I hate to be so glib, but I think it is more dangerous for kids, or for alot of people. I'm a child of the 70's also, and we didn't have crackheads--who would hurt their own family just to get some more. We had other things, but this is by far the worst I've seen. Some would think nothing of killing a person to steal their bike and trade it.
Well, the per capita crime rates haven't really changed over the past 30 years... and actually when it comes to certain crimes such as ****, they've dropped.

Perhaps we're all just being turned into scared [obedient?] rabbits.
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Old 09-14-06, 09:51 PM   #10
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Quote:
Originally Posted by Helmet Head
Unless you're talking about a route between home and schools that is on a path that uses no streets, which is highly unlikely, then you're talking about the following choices:
  1. Kid rides on streets
  2. Kid rides on sidewalk, paths, crosswalks
  3. Kid rides on some combination of (a) and (b)
  4. Kid doesn't ride
If the kid does not have the skills for (a), does he have the skills for (b) or (c)? I think the skills required to ride safely on sidewalks along streets, crosswalks and paths that intersect streets are greatly underestimated, and are very similar to the skills required to ride on these same streets. I don't have the numbers in front of me, but I know the percentage of cyclist deaths that result from kids riding on sidewalks is astonishingly high.
A meaningless statement about a meaningless statistic. If you want it to have some meaning, you have to state some specifics-- e.g.: Did the kid do something wrong? And if so, would the death have been less likely or more likely if the kid had been riding in the street? If all kids were riding in the street, would sidewalk deaths go down and street deaths go up? And if so, would the street death rate be lower or higher than the sidewalk death rate? Was there a driver at fault in the sidewalk death, or was the child at fault? Was the death the result of a helmetless fall that was not related to a collision with an automobile? Was the death at an intersection, and if so, what were the circumstances?
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Old 09-14-06, 10:18 PM   #11
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Quote:
Originally Posted by Helmet Head
Unless you're talking about a route between home and schools that is on a path that uses no streets, which is highly unlikely, then you're talking about the following choices:
  1. Kid rides on streets
  2. Kid rides on sidewalk, paths, crosswalks
  3. Kid rides on some combination of (a) and (b)
  4. Kid doesn't ride
If the kid does not have the skills for (a), does he have the skills for (b) or (c)? I think the skills required to ride safely on sidewalks along streets, crosswalks and paths that intersect streets are greatly underestimated, and are very similar to the skills required to ride on these same streets. I don't have the numbers in front of me, but I know the percentage of cyclist deaths that result from kids riding on sidewalks is astonishingly high.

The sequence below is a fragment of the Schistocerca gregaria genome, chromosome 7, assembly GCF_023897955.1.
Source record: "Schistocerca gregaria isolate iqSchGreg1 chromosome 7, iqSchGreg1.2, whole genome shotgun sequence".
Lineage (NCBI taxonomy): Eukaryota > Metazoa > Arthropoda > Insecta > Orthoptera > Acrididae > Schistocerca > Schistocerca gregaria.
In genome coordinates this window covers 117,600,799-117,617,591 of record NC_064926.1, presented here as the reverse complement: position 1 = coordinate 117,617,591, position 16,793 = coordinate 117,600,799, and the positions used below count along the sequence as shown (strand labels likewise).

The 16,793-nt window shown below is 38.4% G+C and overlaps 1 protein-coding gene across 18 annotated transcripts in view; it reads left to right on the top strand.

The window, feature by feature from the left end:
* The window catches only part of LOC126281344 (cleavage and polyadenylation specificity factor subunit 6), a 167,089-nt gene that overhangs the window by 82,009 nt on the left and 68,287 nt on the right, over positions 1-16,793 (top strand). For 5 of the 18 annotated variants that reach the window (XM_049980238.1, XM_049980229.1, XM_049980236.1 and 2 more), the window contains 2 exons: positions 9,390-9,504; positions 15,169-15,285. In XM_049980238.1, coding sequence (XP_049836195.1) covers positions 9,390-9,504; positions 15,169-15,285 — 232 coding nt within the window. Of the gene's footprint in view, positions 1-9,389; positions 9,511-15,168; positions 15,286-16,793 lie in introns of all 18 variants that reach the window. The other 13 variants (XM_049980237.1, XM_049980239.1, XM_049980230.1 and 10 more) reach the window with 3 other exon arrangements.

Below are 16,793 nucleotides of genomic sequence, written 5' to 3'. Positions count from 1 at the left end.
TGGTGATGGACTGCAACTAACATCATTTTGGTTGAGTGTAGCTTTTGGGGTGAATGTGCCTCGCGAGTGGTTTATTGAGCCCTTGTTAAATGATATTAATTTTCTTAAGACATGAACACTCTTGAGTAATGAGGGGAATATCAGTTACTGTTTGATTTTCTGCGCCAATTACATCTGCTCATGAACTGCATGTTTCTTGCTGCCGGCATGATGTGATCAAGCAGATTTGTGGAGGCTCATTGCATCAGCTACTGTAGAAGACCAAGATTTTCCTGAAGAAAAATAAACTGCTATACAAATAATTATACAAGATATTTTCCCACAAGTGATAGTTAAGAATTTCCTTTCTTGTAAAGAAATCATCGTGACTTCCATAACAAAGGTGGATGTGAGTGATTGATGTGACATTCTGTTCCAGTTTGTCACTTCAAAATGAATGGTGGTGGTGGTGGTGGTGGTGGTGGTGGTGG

I wrote what I meant. Nothing more, nothing less.
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Old 09-14-06, 10:52 PM   #12
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Quote:
Originally Posted by Bikepacker67
I often wonder if the world is REALLY more dangerous than it was during my 1970's upbringing -- or if 24/7 sensational news makes it SEEM that way....

Quote:
Originally Posted by Tomcryar
I hate to be so glib, but I think it is more dangerous for kids, or for alot of people. I'm a child of the 70's also, and we didn't have crackheads--who would hurt their own family just to get some more. We had other things, but this is by far the worst I've seen. Some would think nothing of killing a person to steal their bike and trade it.

Quote:
Originally Posted by Dept of Justice
Violent crime and property crime rates in 2005, as estimated by BJS's National Crime Victimization Survey, are at the lowest levels recorded since 1973 -- the first year that such data were available. The rate of every major violent and property crime measured by the survey fell significantly between 1993 and 2005. The violent crime rate fell 58 percent during that period, and the property crime rate declined by 52 percent. The number of violent crimes decreased from an estimated 11 million in 1993 to 5.2 million in 2005.
Like much of what we talk about in the A&S threads there is a difference between perceived risk and actual risk.
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Old 09-14-06, 11:01 PM   #13
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Quote:
Originally Posted by Bikepacker67
Well, the per capita crime rates haven't really changed over the past 30 years... and actually when it comes to certain crimes such as ****, they've dropped.

Perhaps we're all just being turned into scared [obedient?] rabbits.
The key thing in your statement is "per capita." Since the population has gone up, the amount of crime in a specific area has gone up as population density in that area has increased.

Still the same amount of crime per capita, but more "per capita" per area, thus more crime per area.

Sorry.
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Old 09-14-06, 11:06 PM   #14
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Originally Posted by Blue Order
I think the solution would be to think of bike paths differently-- not all bike paths should be scenic. Some, maybe most, should serve specific transportation functions. In this case, make a high-visibility bike path from the neighborhood to the school-- one where no flasher or thug would dare to lay in wait. For example, a bike path on the right-hand side of the sidewalk, such that the sidewalk is between the street and the bike path. It might mean moving the sidewalk out into the present bike lane (assuming a present bike lane), and placing the bike path between the property lines and the sidewalk. It will definitely mean thinking outside of the box, but if we do think outside of the box, it can be done.